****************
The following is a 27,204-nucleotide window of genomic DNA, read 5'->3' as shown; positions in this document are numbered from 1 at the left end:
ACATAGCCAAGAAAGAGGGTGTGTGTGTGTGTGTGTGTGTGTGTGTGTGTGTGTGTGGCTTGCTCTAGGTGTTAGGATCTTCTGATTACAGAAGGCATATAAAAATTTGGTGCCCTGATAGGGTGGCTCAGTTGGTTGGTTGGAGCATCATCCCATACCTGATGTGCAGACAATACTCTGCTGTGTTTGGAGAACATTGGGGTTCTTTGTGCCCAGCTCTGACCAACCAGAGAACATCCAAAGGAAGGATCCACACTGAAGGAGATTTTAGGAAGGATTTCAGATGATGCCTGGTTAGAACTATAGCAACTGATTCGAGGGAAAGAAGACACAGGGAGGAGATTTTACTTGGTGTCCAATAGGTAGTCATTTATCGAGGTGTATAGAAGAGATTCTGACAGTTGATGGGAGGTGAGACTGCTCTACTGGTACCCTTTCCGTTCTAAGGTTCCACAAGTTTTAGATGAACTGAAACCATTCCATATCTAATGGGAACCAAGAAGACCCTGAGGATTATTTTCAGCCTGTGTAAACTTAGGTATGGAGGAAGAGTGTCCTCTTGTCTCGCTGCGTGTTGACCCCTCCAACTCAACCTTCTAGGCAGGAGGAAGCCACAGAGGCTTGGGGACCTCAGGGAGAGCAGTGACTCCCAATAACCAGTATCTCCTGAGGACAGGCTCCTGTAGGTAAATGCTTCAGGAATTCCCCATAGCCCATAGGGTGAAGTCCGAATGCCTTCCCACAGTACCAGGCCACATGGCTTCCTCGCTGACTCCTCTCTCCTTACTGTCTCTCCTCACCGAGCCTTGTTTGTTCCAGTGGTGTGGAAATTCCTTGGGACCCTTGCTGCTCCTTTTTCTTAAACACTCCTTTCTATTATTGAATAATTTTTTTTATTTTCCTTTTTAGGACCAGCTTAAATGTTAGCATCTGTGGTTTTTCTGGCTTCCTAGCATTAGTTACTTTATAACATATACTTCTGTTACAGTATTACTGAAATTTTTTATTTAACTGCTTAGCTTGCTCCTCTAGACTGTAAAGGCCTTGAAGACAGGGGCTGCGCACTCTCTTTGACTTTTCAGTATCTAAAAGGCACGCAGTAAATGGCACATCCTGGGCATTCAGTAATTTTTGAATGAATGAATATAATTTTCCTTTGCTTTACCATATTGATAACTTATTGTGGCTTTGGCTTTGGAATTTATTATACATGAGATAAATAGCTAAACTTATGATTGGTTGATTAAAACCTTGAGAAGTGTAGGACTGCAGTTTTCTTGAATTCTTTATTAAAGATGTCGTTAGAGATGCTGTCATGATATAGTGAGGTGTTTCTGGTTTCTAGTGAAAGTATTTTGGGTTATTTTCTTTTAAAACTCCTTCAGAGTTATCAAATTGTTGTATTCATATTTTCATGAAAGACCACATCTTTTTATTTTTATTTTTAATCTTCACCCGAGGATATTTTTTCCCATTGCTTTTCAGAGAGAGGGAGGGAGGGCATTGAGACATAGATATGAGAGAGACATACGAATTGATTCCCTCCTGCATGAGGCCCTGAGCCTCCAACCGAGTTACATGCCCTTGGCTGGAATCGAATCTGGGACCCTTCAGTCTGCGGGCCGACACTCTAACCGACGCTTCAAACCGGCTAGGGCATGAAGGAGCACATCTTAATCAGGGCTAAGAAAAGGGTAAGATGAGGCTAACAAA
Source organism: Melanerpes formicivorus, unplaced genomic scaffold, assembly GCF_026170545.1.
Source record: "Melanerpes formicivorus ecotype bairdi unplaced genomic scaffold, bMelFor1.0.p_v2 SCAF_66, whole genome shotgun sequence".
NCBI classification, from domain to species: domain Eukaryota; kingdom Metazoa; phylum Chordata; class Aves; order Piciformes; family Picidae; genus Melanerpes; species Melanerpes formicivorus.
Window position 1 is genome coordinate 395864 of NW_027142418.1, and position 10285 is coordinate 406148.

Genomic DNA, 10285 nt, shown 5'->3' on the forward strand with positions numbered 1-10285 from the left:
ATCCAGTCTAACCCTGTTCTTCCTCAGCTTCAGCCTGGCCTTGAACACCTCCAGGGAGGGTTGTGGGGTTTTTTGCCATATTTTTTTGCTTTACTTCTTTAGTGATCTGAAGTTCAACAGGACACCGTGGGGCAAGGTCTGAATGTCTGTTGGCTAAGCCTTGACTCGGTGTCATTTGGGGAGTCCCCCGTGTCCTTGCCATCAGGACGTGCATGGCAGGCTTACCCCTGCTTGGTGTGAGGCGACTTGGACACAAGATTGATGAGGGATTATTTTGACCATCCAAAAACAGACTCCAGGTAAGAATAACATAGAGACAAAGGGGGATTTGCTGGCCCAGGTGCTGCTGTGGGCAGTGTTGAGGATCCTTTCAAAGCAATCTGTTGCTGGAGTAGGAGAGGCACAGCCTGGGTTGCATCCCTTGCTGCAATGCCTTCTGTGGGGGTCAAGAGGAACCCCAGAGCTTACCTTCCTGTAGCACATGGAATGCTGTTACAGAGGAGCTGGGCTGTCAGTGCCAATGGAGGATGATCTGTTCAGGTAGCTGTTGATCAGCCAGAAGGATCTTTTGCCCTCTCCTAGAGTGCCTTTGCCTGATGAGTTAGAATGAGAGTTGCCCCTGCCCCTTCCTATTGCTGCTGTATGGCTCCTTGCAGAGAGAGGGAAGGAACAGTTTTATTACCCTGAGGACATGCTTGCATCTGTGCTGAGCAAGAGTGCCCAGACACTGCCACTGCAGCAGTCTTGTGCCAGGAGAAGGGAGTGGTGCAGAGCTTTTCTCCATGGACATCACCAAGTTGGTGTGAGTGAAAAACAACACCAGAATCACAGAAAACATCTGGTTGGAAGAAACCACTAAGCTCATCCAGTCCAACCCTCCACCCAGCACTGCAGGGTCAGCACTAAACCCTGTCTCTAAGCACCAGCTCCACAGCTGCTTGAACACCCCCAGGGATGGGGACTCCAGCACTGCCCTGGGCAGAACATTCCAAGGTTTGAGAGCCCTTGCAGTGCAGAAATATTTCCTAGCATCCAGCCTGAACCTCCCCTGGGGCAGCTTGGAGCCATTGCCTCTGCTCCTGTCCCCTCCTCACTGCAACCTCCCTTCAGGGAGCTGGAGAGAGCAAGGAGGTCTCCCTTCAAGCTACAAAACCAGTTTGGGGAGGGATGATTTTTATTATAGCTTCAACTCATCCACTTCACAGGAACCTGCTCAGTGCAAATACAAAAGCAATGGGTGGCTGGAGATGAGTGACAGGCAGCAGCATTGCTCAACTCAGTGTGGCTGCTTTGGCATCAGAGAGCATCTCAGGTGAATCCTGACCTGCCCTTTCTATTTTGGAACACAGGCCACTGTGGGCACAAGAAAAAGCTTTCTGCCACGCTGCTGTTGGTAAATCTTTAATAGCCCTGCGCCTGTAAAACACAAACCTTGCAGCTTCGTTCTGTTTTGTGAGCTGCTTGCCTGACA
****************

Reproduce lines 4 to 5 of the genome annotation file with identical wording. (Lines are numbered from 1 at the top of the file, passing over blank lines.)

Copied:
Source record: "Melanerpes formicivorus ecotype bairdi unplaced genomic scaffold, bMelFor1.0.p_v2 SCAF_66, whole genome shotgun sequence".
NCBI classification, from domain to species: domain Eukaryota; kingdom Metazoa; phylum Chordata; class Aves; order Piciformes; family Picidae; genus Melanerpes; species Melanerpes formicivorus.